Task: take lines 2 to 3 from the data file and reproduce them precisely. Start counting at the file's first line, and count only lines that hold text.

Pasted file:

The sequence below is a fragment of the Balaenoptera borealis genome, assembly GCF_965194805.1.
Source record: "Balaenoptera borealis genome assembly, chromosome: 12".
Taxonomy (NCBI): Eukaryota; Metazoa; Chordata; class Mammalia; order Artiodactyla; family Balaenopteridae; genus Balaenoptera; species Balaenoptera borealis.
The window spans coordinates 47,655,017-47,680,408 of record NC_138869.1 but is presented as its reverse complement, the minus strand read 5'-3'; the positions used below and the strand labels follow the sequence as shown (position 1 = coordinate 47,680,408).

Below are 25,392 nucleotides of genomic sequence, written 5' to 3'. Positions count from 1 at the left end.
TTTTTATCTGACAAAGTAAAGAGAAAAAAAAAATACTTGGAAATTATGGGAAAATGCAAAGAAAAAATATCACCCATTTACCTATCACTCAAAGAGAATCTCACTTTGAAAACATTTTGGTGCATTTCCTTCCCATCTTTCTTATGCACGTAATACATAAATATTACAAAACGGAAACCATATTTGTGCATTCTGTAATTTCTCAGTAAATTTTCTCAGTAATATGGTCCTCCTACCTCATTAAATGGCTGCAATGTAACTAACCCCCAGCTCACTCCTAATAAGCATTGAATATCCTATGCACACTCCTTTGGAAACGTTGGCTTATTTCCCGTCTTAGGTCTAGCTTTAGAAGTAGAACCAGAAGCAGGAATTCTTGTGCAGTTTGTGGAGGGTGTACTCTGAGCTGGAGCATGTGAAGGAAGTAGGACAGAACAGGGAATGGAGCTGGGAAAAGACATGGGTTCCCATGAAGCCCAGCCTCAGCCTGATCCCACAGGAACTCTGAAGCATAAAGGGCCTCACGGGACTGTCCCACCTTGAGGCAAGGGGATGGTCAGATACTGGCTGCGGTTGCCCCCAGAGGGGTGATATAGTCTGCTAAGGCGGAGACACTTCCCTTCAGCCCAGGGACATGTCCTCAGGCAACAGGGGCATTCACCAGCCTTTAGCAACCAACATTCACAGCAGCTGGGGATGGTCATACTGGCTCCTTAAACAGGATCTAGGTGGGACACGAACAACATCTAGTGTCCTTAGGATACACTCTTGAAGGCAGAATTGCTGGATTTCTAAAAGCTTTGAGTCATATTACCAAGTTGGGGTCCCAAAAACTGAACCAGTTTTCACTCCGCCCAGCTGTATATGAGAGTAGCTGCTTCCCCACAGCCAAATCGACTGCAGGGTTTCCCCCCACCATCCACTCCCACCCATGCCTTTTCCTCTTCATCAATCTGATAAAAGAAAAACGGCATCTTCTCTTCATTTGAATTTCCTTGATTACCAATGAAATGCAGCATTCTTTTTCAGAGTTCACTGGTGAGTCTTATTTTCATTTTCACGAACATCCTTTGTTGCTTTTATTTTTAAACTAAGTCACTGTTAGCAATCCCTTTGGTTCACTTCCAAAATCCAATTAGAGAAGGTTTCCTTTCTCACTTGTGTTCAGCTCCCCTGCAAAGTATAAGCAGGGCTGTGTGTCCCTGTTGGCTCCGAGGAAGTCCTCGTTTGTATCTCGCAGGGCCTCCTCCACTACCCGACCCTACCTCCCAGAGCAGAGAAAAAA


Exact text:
Source record: "Balaenoptera borealis genome assembly, chromosome: 12".
Taxonomy (NCBI): Eukaryota; Metazoa; Chordata; class Mammalia; order Artiodactyla; family Balaenopteridae; genus Balaenoptera; species Balaenoptera borealis.